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RFP for Target Date Funds

RFP for target date funds? It’s a good idea. “I don’t need to worry about target date funds, do I? The Department of Labor has approved them.”  When plan fiduciaries ask me to confirm this, it is really a sign that although target date funds (“TDFs”) may be very popular, they are widely misunderstood. TDFs have to be prudently selected and have reasonable fees in order to satisfy the Department of Labor’s default investment (QDIA) safe harbor-which is the “approval” referred to in the question- or be offered at all, and analyzing them isn’t easy.  They are all invested and run differently, with varying proportions of equity and fixed income investments at different ages and different assumptions about when participants will draw down on their accounts. There are “off the shelf” and custom target date funds to be considered.

Participants are suing plan fiduciaries over their selection of these funds, so how can fiduciaries protect themselves?  One way is to conduct a separate RFP for target date funds.  A just-released study by Alliance Bernstein and BrightScope shows a 16% increase in the use of TDFs not offered by the plan’s recordkeeper.  And an RFP can make sense even if a potential recordkeeper limits fund choices because fiduciaries should reject a recordkeeper whose only fund offerings are sub par or have excessive fees.

How would this RFP work?  Though the questions would differ, it would not be very different from the recordkeeper or adviser RFPs fiduciaries are already familiar with.  Help from an investment advisor is recommended.

Here are some issues to consider:

  1. Obtain information about the firm managing the funds, including its experience, compliance procedures and its procedures for managing conflicts of interest. (Do your own independent check for disciplinary action and lawsuits.)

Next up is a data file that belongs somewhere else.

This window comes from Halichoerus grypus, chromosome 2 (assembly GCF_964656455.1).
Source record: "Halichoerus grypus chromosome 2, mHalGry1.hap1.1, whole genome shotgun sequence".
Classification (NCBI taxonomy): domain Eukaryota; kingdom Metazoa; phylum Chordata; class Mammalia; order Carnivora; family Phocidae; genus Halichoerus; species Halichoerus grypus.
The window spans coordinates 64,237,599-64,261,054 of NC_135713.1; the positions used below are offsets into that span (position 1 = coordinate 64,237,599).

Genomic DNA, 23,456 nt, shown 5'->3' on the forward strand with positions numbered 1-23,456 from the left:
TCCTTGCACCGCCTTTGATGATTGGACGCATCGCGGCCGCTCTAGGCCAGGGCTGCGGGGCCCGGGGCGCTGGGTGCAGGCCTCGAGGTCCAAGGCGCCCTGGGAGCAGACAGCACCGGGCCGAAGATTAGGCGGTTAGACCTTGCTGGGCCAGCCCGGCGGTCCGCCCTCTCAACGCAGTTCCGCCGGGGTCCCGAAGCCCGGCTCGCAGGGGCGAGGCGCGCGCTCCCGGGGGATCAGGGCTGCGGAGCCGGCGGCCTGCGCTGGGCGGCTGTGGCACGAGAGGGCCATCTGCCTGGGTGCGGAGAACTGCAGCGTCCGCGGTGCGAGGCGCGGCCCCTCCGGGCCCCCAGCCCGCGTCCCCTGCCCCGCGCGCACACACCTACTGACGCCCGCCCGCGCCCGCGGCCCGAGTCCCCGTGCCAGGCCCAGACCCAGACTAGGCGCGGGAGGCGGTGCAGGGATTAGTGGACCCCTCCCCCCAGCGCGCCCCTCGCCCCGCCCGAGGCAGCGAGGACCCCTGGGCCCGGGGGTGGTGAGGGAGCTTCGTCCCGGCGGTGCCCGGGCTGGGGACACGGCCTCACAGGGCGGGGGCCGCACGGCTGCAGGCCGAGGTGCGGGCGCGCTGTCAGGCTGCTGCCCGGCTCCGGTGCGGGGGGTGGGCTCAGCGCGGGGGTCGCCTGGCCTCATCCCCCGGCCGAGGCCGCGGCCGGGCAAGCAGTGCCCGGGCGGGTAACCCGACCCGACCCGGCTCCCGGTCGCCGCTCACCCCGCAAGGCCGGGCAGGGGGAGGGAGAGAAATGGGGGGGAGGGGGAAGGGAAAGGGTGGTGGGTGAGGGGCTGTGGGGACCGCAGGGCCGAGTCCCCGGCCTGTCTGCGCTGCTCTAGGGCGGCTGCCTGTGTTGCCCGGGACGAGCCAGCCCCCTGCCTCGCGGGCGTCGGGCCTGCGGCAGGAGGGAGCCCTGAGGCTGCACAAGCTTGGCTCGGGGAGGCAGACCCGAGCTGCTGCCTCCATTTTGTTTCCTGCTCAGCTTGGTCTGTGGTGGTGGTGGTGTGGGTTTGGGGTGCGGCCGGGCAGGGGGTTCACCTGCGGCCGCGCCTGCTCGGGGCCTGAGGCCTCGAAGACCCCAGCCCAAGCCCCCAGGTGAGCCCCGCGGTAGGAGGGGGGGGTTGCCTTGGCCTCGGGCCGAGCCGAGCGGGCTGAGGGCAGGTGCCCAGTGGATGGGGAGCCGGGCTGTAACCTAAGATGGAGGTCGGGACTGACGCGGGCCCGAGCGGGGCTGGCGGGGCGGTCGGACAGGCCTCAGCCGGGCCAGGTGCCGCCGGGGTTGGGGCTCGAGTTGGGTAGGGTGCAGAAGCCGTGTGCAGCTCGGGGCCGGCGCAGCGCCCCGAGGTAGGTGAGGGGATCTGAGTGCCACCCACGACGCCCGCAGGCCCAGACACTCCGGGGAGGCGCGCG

2. Include questions to understand the glide path and all direct and indirect fees. Recognize that target date funds typically have multiple levels of fees.  Ask for a breakdown of the expense ratio.  Ask the provider to identify how its funds differ from competing funds.
  3. Include questions to identify asset classes of the funds (are there investments other than equity, fixed income and cash?), procedures for monitoring underlying funds and managers, and when rebalancing occurs.
  4. Include questions to evaluate how the funds have performed in up and down markets and in comparison to competing funds.
  5. Request sample communications.
  6. If the plan is large enough to consider a custom target date fund, obtain information about any custom fund services, start-up process and interaction with trustees and recordkeepers. Recent litigation has highlighted custom funds allegedly overinvested in real estate and private equity investments, so know the provider’s policy re alternative investments.

These are just some of the questions prudent fiduciaries should be asking about target date funds.  Your advisor can help to review the provider’s assumptions and processes.  More helpful information about fiduciary duties when selecting target date funds has also been made available by the Department of Labor in its release “Target Date Retirement Funds-Tips for ERISA Plan Fiduciaries.”

by Carol Buckman

Carol I. Buckmann is widely known as an outstanding and innovative benefits lawyer, who deals with some of the foremost issues in ERISA, including pension plan compliance, fiduciary responsibilities, and investment fund formation.


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